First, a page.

New Magnetic Stimulation Treatment May Help Curb Depression

(MADISON, AL) – Amanda Moore has suffered from depression for most of her life. She’d tried more than half a dozen anti-depressant medications, but nothing eased her symptoms. She describes the same symptoms millions of Americans are dealing with every day: sadness, tearfulness, a heavy feeling, and not wanting to get out of bed.

Moore says, “If you can imagine the feeling of, ‘I’ve tried everything and nothing has worked. What is left for me to do? Is this what the rest of my life is going to be like?’”

This past year was a particularly rough year, with a number of unexpected deaths in her family. A therapist recommended a new treatment called TMS therapy, or Transcranial Magnetic Stimulation.

Charles Hayden, a psychiatrist at Asbury Child and Family Counseling Center in Madison describes TMS as, “using a very strong magnet to wake up the front part of the brain that is dysfunctional in patients that have depression.”

The pulsed magnetic field is similar to an MRI. The targeted electrical currents cause brain cells, called neurons, to become active, leading to the release of neurotransmitters. The increased brain activity is believed to relieve depression symptoms.

Patients and doctors say the results have been nothing short of miraculous.

According to Dr. Hayden, “We’re having more than half the patients going into remission, meaning they are all the way better. Close to 90% responding in some way, and these are patients who have been unresponsive to medications.”

That is significant considering about one in ten Americans over the age of 12 takes antidepressant medication, according to statistics from the Centers for Disease Control. These medications don’t work for everyone and can have a variety of side effects.

With TMS therapy, Dr. Hayden says there are few side effects besides an occasional headache and a very rare chance of a seizure. There are fewer side effects than medications, since this is targeted and doesn’t go through your whole body.

Hayden says, “It’s been really exciting to see patients that this has made a huge difference in the quality of their life. They are now telling me they haven’t felt like this in 20 years.”

Studies show the results last. Patients who went into remission were still better a year later.

The FDA approved TMS therapy about five years ago for patients who had not responded to anti-depressants first. Each treatment lasts a little under 40 minutes and can be done on a lunch hour.

Moore started her first treatment in April. She felt better after just five treatments.

Moore says, “There’s a huge difference between getting up every day and going through the motions versus getting up and actually living and experiencing life.”

After 30 treatments, she’s off all medications and feeling better than ever.

There are only three places in north Alabama offering TMS therapy. They’re in Madison, Decatur, and Florence. There are just under 500 offices offering TMS across the country. Nationally, 30 treatments will cost you 9 to 12 thousand dollars, although many insurance companies are now covering this treatment.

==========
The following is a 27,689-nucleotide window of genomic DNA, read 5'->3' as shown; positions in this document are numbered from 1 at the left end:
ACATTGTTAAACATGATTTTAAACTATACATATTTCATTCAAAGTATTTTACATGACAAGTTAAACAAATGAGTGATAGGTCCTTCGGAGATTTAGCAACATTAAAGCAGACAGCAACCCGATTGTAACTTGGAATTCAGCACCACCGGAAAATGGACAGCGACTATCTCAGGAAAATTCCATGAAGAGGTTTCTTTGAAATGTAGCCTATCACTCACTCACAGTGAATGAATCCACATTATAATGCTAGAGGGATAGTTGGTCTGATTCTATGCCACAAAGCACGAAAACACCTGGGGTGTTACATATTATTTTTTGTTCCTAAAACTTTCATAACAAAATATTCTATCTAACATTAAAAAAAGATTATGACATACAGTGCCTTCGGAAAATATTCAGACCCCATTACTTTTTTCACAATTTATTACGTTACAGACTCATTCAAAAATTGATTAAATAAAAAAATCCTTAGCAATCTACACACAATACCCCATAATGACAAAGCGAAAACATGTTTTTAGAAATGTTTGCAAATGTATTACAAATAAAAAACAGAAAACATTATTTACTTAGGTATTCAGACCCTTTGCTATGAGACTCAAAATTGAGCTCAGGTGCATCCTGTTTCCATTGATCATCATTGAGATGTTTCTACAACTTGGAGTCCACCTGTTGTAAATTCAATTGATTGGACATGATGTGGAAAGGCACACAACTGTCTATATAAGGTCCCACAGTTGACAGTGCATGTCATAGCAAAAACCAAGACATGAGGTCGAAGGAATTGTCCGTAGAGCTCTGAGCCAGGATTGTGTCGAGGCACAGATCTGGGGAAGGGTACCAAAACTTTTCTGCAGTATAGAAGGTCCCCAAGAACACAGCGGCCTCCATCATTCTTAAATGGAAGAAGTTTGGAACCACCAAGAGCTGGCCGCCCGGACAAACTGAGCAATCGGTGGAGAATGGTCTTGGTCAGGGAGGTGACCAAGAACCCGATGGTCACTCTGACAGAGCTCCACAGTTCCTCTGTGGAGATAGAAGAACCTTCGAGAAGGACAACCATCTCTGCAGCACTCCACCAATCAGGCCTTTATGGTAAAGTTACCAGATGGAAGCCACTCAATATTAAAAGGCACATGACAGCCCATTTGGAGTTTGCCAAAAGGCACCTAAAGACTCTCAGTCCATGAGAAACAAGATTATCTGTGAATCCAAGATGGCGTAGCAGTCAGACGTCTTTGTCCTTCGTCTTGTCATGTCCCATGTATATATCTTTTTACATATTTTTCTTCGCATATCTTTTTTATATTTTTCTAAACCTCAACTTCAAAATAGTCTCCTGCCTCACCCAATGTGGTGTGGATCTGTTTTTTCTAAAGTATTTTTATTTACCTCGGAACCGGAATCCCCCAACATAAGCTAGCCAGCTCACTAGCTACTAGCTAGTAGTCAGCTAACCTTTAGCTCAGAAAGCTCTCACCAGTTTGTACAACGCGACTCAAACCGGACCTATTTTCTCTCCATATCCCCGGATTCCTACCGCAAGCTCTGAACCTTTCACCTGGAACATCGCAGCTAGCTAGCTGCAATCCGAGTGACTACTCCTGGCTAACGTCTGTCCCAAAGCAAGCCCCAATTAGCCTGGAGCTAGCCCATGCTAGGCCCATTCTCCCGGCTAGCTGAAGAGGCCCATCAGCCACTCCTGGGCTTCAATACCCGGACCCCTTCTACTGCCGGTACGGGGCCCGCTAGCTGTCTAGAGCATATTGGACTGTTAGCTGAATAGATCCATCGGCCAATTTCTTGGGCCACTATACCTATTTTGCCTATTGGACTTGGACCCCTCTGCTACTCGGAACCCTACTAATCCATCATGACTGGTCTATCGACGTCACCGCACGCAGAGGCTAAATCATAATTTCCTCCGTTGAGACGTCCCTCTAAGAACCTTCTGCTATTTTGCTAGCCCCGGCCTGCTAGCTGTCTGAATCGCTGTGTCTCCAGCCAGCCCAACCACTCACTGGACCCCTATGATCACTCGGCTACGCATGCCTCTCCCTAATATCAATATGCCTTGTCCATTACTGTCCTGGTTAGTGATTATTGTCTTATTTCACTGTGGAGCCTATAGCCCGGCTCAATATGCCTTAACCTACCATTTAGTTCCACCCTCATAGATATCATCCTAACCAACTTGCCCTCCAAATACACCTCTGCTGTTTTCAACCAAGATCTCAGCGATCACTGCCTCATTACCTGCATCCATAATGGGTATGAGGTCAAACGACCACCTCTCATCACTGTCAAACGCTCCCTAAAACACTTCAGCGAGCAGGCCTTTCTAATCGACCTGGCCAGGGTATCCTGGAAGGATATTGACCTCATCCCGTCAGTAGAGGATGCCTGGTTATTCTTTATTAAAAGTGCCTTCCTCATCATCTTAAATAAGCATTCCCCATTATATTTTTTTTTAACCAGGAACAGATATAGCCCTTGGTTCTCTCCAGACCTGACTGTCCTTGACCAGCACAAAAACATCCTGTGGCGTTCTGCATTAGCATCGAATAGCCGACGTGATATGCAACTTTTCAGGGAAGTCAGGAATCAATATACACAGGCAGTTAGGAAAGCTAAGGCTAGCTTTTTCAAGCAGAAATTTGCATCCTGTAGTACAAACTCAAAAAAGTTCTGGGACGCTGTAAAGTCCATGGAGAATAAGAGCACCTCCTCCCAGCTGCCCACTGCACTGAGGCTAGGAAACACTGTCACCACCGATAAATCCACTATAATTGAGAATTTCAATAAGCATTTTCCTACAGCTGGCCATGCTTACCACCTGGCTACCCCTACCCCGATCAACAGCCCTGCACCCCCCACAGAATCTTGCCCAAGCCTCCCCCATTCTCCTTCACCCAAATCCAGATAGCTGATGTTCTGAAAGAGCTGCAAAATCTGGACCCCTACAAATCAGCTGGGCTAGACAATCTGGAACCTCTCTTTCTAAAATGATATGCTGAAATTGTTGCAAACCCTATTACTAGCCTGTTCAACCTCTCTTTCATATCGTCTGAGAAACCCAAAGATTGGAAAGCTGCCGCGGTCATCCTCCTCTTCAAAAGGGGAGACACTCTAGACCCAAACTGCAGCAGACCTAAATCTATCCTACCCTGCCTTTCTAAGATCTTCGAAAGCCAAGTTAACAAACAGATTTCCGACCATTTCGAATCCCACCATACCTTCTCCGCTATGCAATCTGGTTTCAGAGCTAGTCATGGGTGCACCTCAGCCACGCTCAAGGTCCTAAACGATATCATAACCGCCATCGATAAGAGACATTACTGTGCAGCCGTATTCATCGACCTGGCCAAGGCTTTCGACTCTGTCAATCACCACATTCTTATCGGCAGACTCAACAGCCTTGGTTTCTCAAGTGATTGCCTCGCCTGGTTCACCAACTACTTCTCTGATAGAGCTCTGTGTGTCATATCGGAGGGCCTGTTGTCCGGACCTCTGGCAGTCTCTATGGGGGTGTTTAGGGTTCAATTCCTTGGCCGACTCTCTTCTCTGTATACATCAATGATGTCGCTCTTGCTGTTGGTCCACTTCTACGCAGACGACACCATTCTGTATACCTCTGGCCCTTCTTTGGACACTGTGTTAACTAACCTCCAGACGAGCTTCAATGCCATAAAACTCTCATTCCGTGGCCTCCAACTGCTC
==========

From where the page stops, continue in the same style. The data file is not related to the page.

5 comments

  • eddie braxton johhnson

    The only proven way of ‘treating’ depression is to do what you love! if it gets boring, change hobbies!…medication just worsens everything! it messes up brain chemistry and well, the big fall starts there…

  • Anita Robertson

    My son (age 30) has suffered from depression and anxiety for years. Several doctors and psychiatrists tried many different anti-depressants, to no avail. One kept singing the praises of TMS, and showed him a video from Dr. Oz’s show. He finally talked my son into the treatment, telling him that he (the psychiatrist) would hound Blue Cross until they covered the procedure. He couldn’t afford the $12,000, so I told him that I (old and on Social Security) would pay for it, because a mother always hopes for miracles. It had no effect on my son at all. He was even more depressed because this was a ‘last ditch effort’. The insurance never paid, and the psychiatrist left town (Nashville).

    Please tell people that this is not a cure for everyone. And it leaves a big $12,000 hole in one’s bank account.

  • eddie braxton johhnson

    sorry about your son. Looks like he’s had a awefully difficult life, unpleasant memories and what not. I’m not a doc but the best aphrodisiac for depression, in my view, is to find and do things that you love, whatever they are.For starters, a JOB that he likes would do him well. anytime u do things that you like and derive pleasure from makes the brain release the so-called feel good factors in the body called endorpins!!!!. it also pushes the brain to release more dopamine and therefore one is less likely to be depressed!! ..

    ps. hope u don’t confuse down times or just having a bad day with ‘depression’..

    God bless

  • Wake Up

    Snake-oil salesmen have always found plenty of customers in the South! There should be laws to protect consumers, but in today;s anti-government, pro deregulation, political climate — that is unlikely!

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